Saugerties Historic Preservation Commission questions funding cut

The Saugerties Historic Preservation Commission budget for the coming year is zero, down from $15,000 last year. At a town pre-board meeting on Wednesday, February 3, Supervisor Fred Costello and Councilman John Schoonmaker, the council’s liaison to the commission, assured commission Chairman Stefan Yarabek that the commission has the full support of the board, and that the commission can ask the board directly for funding on any project it has in the works this year. 

The budget had been one of the largest for any town commission or committee, Schoonmaker said, and while the commission has many good ideas, the town needs to have care with its spending, and “we’re trying to find the balance between the two.”

“It felt like a gut punch,” Yarabek replied. “John explained it very well, but there were murmurings from some of the board members – two to be honest, who were skeptical through the whole process. They’re passionate about history, but, ‘what is that Yarabek  doing all the time?’ and ‘you see, you lost the funding.’ I said no, but I think they felt like maybe there wasn’t confidence.”


Costello said he could understand why the change in funding could result in that conclusion, “but that would be an unfair and unwarranted conclusion … if there is a project you need supporting funding for, the board is certainly open-minded and willing to listen and hopefully to participate in.”

Prior to the discussion of funding, Yarabek reviewed the programs the commission had developed, and the grant money the commission had brought into the town.

For instance, the commission has received several thousand dollars from Hudson River Valley Greenway to put on its ramble – a town-wide series of activities including sports, workshops and a variety of other activities, partly in response to the novel coronavirus, which has left people without their usual social and even work activities. The grant will help meet the cost of developing a town map that would support these activities. That effort was also funded, in part, by the $15,000 the commission received last year, Yarabek said. 

The Historic Preservation Commission is working on a historic designation for areas of Saugerties, and had a good reception, Yarabek said. He is concerned that new construction is changing the nature of the town, and that stronger safeguards for undeveloped land are needed. “Environmental preservation and protection is as much a part of our history and tradition as anything else.”

In discussing various historic properties, Yarabek told the board that “we need to partner with you to get the word out about the benefits of historic preservation.”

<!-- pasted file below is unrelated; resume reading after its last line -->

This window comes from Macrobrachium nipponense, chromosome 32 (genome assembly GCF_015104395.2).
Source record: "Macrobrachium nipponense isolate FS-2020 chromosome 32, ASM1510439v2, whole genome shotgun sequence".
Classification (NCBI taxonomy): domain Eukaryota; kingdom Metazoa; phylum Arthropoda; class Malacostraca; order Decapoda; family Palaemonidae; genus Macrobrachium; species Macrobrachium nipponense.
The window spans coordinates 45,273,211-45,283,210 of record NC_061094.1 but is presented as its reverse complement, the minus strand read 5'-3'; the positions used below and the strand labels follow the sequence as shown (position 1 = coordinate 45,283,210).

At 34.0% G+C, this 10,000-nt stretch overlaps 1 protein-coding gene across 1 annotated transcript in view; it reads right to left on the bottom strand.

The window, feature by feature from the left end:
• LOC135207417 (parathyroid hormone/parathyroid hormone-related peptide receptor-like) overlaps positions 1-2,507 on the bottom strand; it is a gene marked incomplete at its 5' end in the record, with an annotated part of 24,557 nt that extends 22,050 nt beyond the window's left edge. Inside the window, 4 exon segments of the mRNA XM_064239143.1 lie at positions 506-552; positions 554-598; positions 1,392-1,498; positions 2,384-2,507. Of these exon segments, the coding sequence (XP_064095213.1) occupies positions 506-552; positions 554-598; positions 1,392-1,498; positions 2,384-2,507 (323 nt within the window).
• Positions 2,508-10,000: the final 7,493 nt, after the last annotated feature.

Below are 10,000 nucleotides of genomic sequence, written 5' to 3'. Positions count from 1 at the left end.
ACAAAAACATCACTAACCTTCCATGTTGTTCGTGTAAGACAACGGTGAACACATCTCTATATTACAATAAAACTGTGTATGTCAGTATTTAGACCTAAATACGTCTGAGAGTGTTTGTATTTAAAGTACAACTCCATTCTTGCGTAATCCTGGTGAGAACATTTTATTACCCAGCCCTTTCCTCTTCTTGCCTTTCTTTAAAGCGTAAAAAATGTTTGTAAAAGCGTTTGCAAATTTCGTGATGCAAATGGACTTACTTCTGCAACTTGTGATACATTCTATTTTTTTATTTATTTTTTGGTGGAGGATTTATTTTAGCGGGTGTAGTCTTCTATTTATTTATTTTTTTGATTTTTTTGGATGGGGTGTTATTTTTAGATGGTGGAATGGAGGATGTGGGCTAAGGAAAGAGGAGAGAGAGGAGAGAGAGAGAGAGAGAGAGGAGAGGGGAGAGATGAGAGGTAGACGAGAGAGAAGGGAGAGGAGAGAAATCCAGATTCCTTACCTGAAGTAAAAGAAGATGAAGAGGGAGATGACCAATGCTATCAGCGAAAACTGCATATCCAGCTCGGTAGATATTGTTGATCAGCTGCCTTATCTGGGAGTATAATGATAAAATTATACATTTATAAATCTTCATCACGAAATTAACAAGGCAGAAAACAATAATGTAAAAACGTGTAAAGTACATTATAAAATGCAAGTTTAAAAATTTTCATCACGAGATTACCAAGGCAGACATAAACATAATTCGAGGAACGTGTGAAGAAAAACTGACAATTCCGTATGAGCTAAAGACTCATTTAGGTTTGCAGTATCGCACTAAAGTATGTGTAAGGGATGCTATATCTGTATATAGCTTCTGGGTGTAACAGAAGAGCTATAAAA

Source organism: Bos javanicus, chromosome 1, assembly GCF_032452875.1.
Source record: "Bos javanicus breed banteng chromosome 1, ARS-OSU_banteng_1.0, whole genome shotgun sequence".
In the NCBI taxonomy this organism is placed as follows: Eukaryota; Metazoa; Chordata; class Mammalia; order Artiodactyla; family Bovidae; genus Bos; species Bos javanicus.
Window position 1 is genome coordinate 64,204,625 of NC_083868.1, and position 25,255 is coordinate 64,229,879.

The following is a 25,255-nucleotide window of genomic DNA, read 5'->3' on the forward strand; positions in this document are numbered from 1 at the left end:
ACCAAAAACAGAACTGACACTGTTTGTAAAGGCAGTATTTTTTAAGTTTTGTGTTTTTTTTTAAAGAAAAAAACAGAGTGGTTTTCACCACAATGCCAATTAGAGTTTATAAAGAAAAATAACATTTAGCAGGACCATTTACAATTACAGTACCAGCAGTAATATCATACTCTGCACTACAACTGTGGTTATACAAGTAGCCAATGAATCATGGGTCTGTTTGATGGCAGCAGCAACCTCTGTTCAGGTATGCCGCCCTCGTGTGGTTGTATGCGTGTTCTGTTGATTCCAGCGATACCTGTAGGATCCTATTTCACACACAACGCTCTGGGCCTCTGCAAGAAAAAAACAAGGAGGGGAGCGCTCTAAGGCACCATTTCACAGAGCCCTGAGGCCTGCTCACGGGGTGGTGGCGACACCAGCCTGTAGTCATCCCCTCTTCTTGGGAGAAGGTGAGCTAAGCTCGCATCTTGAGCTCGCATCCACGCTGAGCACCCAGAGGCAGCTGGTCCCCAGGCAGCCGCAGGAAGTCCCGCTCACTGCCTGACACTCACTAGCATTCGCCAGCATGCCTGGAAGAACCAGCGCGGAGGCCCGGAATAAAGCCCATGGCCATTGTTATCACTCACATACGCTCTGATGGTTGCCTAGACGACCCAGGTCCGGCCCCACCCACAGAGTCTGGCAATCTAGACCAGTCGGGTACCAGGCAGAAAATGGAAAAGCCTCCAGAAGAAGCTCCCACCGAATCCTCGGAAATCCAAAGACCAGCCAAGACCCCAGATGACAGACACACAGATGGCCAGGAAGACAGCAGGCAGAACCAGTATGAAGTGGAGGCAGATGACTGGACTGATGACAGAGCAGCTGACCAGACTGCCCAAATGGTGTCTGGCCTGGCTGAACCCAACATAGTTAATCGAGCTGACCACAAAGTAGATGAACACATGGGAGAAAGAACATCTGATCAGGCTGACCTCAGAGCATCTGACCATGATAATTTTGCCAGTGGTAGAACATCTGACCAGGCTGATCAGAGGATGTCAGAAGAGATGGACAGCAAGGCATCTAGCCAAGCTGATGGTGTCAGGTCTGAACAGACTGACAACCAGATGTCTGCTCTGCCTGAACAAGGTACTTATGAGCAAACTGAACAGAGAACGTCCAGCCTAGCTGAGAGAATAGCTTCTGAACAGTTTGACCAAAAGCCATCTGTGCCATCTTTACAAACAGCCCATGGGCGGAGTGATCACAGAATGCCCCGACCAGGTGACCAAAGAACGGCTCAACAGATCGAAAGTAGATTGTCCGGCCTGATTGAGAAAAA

As he went through the list, he told the Town Board that there is much that is worth preserving, and “we look for the resources to make things possible.”

The commission looks for ways to work with other town entities, Yarabek said, adding that the commission is working with the American Legion to get a historical marker for Vietnam War hero Roger Donlon’s home.

Yarabek praised the Historical Preservation Commission’s secretary, Jeremy Russell, saying he is more than a secretary; “he is actually our administrator. He goes above and beyond the duties of a secretary.”

Before opening the discussion of finances, Yarabek said the commission is always interested in extending its reach and collaborating with other boards, and is interested in working on the town’s master plan.

One project that would be appropriate for the commission to be involved in is the development of Bristol Beach in Malden, suggested Councilwoman Leeanne Thornton. There has been some work at the park “to have an access road down to the river,” she said. Part of the vision of the park was to display the history of Malden through signage near the old kiln at the site. Yarabek said the commission would be happy to be involved.

During the regular board meeting that followed, Schoonmaker, in his report as the Town Board’s representative on the Historic Preservation Commission, outlined some of the commission’s activities the commission discussed at its recent meeting. “They hope to have their CRIS [cultural resource information system] registry list of buildings, and they are hoping to have their [National Registry of Historic Places] draft finished by the end of the month,” he said. In addition to some of the aforementioned projects, he said the commission is looking at possible collaboration with a group of local developers for preservation of the Winston Farm, which John Mullen, Anthony Montano and Randy Richers recently purchased. At this point, Mullen said, the consortium does not have immediate plans to develop the historic property.

Note: The print edition of this story erroneously referred to the Saugerties Historical Society in the headline and subhead and once during the story. Each reference should have been to the Saugerties Historic Preservation Commission; the historical society is a separate organization.